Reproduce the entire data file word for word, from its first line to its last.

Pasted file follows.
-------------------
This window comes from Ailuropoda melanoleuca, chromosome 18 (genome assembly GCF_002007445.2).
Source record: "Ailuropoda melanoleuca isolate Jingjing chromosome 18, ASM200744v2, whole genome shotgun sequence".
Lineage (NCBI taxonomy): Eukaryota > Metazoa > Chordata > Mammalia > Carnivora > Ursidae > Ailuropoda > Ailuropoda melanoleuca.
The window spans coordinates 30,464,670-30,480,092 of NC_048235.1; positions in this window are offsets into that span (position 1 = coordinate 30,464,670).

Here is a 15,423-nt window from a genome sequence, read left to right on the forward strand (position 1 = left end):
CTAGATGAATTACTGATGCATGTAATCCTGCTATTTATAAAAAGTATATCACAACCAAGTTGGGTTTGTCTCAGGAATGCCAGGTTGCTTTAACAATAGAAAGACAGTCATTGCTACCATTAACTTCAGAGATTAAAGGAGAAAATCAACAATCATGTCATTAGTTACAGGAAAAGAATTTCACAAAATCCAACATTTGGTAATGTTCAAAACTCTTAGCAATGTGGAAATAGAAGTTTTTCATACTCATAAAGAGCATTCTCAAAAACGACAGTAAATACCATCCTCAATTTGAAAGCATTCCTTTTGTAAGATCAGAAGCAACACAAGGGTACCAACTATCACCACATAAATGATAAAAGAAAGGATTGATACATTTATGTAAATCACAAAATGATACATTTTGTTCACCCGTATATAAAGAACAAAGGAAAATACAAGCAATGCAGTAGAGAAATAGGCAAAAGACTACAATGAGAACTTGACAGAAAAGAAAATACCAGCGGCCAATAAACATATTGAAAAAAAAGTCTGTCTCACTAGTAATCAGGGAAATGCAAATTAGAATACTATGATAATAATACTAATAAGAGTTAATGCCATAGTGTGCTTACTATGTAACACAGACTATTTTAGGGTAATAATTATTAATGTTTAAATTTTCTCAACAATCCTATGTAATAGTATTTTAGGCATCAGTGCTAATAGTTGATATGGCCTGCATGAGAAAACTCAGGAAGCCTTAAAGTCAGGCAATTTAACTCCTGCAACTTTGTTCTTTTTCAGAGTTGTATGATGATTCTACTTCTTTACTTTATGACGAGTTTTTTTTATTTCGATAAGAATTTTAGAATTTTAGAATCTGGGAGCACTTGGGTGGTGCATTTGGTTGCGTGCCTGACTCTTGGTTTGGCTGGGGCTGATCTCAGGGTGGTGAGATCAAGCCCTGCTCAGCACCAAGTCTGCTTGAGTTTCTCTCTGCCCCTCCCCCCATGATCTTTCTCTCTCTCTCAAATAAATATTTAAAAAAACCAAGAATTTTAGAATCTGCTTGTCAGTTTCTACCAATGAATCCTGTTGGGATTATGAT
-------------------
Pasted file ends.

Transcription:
This window comes from Ailuropoda melanoleuca, chromosome 18 (genome assembly GCF_002007445.2).
Source record: "Ailuropoda melanoleuca isolate Jingjing chromosome 18, ASM200744v2, whole genome shotgun sequence".
Lineage (NCBI taxonomy): Eukaryota > Metazoa > Chordata > Mammalia > Carnivora > Ursidae > Ailuropoda > Ailuropoda melanoleuca.
The window spans coordinates 30,464,670-30,480,092 of NC_048235.1; positions in this window are offsets into that span (position 1 = coordinate 30,464,670).

Here is a 15,423-nt window from a genome sequence, read left to right on the forward strand (position 1 = left end):
CTAGATGAATTACTGATGCATGTAATCCTGCTATTTATAAAAAGTATATCACAACCAAGTTGGGTTTGTCTCAGGAATGCCAGGTTGCTTTAACAATAGAAAGACAGTCATTGCTACCATTAACTTCAGAGATTAAAGGAGAAAATCAACAATCATGTCATTAGTTACAGGAAAAGAATTTCACAAAATCCAACATTTGGTAATGTTCAAAACTCTTAGCAATGTGGAAATAGAAGTTTTTCATACTCATAAAGAGCATTCTCAAAAACGACAGTAAATACCATCCTCAATTTGAAAGCATTCCTTTTGTAAGATCAGAAGCAACACAAGGGTACCAACTATCACCACATAAATGATAAAAGAAAGGATTGATACATTTATGTAAATCACAAAATGATACATTTTGTTCACCCGTATATAAAGAACAAAGGAAAATACAAGCAATGCAGTAGAGAAATAGGCAAAAGACTACAATGAGAACTTGACAGAAAAGAAAATACCAGCGGCCAATAAACATATTGAAAAAAAAGTCTGTCTCACTAGTAATCAGGGAAATGCAAATTAGAATACTATGATAATAATACTAATAAGAGTTAATGCCATAGTGTGCTTACTATGTAACACAGACTATTTTAGGGTAATAATTATTAATGTTTAAATTTTCTCAACAATCCTATGTAATAGTATTTTAGGCATCAGTGCTAATAGTTGATATGGCCTGCATGAGAAAACTCAGGAAGCCTTAAAGTCAGGCAATTTAACTCCTGCAACTTTGTTCTTTTTCAGAGTTGTATGATGATTCTACTTCTTTACTTTATGACGAGTTTTTTTTATTTCGATAAGAATTTTAGAATTTTAGAATCTGGGAGCACTTGGGTGGTGCATTTGGTTGCGTGCCTGACTCTTGGTTTGGCTGGGGCTGATCTCAGGGTGGTGAGATCAAGCCCTGCTCAGCACCAAGTCTGCTTGAGTTTCTCTCTGCCCCTCCCCCCATGATCTTTCTCTCTCTCTCAAATAAATATTTAAAAAAACCAAGAATTTTAGAATCTGCTTGTCAGTTTCTACCAATGAATCCTGTTGGGATTATGAT